Trends frequently pop-up in the food industry only to be kicked to the curb by the next new and exciting thing.  But some have a greater staying power.  Here’s a look back at some of what was seen in the Bay Area food scene this year and what may stick around for awhile.

Food Trucks: Not really a new trend, but the proliferation of food trucks not only in San Francisco, but throughout the entire Bay Area, truly hit a high point this past year.  Off the Grid has expanded to the East Bay, North Bay and the Peninsula.  Food truck gatherings are also taking place nearly every week in the South Bay.  Honestly, food trucks aren’t for everyone.  It is a great option for those in a hurry who might be looking for something different.  But you’re not taking your important business client to a food truck gathering (at least I wouldn’t think you would).  The real question for 2012 is not whether the trend will continue. I think most people like the options they have with food trucks. But will brick and mortar restaurants fight back over a perceived loss of business?  What other creative treats are in store for the coming year?  And will they all be able to survive?  Questions to ponder in 2012.

Comfort Food: I really thought that this was the year that showcased down-home comfort food at many restaurants.  Whether it was mac and cheese, grilled cheese sandwiches, burgers, ramen or other menu items, it seemed like there was a real focus on getting back to their roots.  I think a lot of this has to do with the economy.  Steak or seafood dinners are becoming more of a luxury as people try to better handle their finances.  That’s not to say that pricier, more upscale restaurants aren’t having success; it’s just much easier to rationalize a night out where you’re getting a meal that is both well-portioned and fits the price tag a bit better.  The idea of comfort food is part of the bigger picture as restaurants have once again become gathering places for individuals and groups to get that personal, face-to-face connection.  It could be with a group of friends, total strangers or even the kitchen staff itself.  Diners want to go out to have food that reminds them of family and home, something that they might not have if they are not from the Bay Area.

Technology: I think the technological wave is just starting to hit the dining scene in the Bay Area.  Several restaurants are already going to iPads replacing paper seating charts and cash registers.  If a restaurant or chef is not on Twitter, it seems like they are losing out. For good or bad, plenty of restaurants are signed up with daily deal sites, offering discounts to customers. And the consumer can now become the instant critic, either through Yelp or other websites. They can check in, snap photos and give instant feedback on their dining experience. Some sites are even offering single foodies the chance to mingle with others who love to eat and try new restaurants. In 2012, I expect Twitter to remain a strong part of “free advertising” for restaurants and chefs and a way for them to communicate on any number of topics. It is so much easier to announce nightly specials or changes in hours on Twitter to your thousands of followers than to post a sign on the window of your restaurant. I think there will be more in the way of social gatherings planned online through companies as well.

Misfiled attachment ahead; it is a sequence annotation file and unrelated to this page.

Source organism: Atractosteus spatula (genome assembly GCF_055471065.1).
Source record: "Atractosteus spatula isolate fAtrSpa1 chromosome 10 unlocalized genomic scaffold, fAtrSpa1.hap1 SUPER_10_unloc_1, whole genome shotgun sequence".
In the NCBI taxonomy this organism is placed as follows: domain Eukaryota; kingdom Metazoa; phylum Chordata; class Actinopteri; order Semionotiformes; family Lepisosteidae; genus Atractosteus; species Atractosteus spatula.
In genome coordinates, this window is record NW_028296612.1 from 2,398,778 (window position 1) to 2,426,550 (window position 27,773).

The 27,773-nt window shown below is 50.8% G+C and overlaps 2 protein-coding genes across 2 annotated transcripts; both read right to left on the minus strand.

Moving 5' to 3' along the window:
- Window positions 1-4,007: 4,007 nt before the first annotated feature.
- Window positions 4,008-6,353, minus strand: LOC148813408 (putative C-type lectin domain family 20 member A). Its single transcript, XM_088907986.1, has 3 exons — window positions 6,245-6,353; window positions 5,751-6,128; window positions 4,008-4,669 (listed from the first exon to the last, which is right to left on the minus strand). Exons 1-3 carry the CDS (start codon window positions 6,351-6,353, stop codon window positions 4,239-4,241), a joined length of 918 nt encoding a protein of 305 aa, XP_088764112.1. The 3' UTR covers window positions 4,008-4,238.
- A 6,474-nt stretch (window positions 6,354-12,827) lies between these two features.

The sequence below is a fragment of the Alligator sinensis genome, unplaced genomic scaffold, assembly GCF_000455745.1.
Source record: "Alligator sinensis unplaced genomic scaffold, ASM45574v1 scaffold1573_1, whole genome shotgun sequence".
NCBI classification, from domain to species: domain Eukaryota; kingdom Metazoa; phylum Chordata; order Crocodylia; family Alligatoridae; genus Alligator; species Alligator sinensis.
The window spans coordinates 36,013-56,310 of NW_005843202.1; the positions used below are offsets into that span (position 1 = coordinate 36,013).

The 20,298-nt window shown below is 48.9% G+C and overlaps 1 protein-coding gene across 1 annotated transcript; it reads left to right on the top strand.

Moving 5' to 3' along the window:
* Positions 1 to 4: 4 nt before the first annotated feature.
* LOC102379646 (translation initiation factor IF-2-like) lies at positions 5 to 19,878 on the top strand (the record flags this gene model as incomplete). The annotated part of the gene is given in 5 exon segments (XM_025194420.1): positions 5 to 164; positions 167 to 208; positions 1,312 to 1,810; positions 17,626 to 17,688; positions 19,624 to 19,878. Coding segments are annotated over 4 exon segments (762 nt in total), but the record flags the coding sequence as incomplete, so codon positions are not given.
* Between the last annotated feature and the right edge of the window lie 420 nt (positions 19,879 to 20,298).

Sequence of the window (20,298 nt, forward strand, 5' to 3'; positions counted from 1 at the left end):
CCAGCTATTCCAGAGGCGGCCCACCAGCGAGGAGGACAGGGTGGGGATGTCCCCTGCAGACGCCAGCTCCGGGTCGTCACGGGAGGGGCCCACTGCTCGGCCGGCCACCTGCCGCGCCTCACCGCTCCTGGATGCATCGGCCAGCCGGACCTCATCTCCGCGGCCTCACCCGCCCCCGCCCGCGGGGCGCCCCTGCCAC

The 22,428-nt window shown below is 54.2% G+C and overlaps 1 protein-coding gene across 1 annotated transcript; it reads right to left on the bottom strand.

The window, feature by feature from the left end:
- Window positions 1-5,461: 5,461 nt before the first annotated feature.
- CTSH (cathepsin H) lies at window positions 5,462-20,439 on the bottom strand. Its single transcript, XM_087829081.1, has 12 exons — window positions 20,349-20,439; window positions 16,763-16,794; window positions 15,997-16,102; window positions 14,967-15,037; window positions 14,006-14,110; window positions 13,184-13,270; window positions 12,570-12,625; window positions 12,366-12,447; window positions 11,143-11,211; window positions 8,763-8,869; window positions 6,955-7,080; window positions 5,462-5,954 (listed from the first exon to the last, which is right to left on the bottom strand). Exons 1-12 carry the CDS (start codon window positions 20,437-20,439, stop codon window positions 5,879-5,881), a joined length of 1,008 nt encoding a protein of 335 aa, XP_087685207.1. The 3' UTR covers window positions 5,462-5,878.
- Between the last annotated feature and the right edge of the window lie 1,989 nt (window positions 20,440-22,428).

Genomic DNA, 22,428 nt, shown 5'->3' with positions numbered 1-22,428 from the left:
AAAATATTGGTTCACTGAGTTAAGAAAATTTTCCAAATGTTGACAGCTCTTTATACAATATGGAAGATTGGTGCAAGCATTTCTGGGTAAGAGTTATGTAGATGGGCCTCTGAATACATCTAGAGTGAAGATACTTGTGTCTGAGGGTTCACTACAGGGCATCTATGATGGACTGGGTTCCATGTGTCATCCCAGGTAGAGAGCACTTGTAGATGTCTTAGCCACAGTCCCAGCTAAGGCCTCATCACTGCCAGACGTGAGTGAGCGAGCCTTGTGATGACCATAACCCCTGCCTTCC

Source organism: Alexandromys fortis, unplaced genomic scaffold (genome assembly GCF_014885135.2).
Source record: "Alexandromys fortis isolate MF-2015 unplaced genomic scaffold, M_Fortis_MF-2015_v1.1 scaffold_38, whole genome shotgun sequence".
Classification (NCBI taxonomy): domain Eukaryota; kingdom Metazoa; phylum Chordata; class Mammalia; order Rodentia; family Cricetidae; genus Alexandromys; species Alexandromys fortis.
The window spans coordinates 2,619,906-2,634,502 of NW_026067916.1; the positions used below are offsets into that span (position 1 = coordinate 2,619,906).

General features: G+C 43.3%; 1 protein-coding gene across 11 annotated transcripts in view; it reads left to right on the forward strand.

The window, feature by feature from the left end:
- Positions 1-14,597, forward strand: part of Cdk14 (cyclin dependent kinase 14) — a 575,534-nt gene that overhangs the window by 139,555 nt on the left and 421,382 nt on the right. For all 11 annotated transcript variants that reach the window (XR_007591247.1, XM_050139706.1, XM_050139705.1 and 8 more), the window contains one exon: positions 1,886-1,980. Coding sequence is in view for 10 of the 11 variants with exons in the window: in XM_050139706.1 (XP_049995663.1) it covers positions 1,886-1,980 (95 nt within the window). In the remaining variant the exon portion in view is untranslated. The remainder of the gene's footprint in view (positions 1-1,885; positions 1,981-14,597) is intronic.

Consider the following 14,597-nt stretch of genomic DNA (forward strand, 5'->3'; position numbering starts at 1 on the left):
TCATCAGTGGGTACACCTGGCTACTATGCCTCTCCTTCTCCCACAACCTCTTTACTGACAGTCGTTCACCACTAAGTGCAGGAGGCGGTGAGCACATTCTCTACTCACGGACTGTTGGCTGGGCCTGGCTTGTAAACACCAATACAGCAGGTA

The Return of Brunch: I love brunch.  It might be my favorite meal of the day on the rare occasions that I do grab something to eat. In 2011, I really thought the brunch scene in San Francisco took off, with plenty of restaurants introducing it for the first time, starting it anew, or others making their debut into the brunch foray. And this did not only include restaurants; there was the Brunch Box food truck (now called Fogcutter) and bars like Bruno’s and 15 Romolo both began offering brunch and plenty of drinks on weekends. This goes along with my theme of comfort food. Brunch is a time when you get together with friends or family, grab a bloody mary or mimosa and eat some delicious food. It is a social event, but usually, nothing too fancy. Although it adds another shift for restaurants to cover, if you have ever read Anthony Bourdain’s “Kitchen Confidential,” it’s easy to see why a lot of restaurants are doing it.

Photo Credit: Mina Group

The Restaurant Revamp: Restaurants are changing on the fly in San Francisco. They have to make adjustments as the landscape, both culinary and economic, change seach day and month. Many of the big changes happened at upscale restaurants, including Fifth Floor (new chef David Bazirgan took over in late 2010), The Dining Room at the Ritz-Carlton (now Parallel 37), Michael Mina (new menu and new digs in late 2010) and Saison. This seems to be especially important in higher-end restaurants. I see it as a sign of the times. I don’t believe these restaurants are necessarily struggling but more so adjusting to the changing dynamics of high-end dining. These restaurants now understand that dining out is meant to be a truly special experience and want to show their best hands each night. Not sure if there will be more major changes upcoming, but I expect restaurants to continue to look at ways to improve.

It was a tremendous year for food in the Bay Area and I’m expecting plenty of the same in 2012.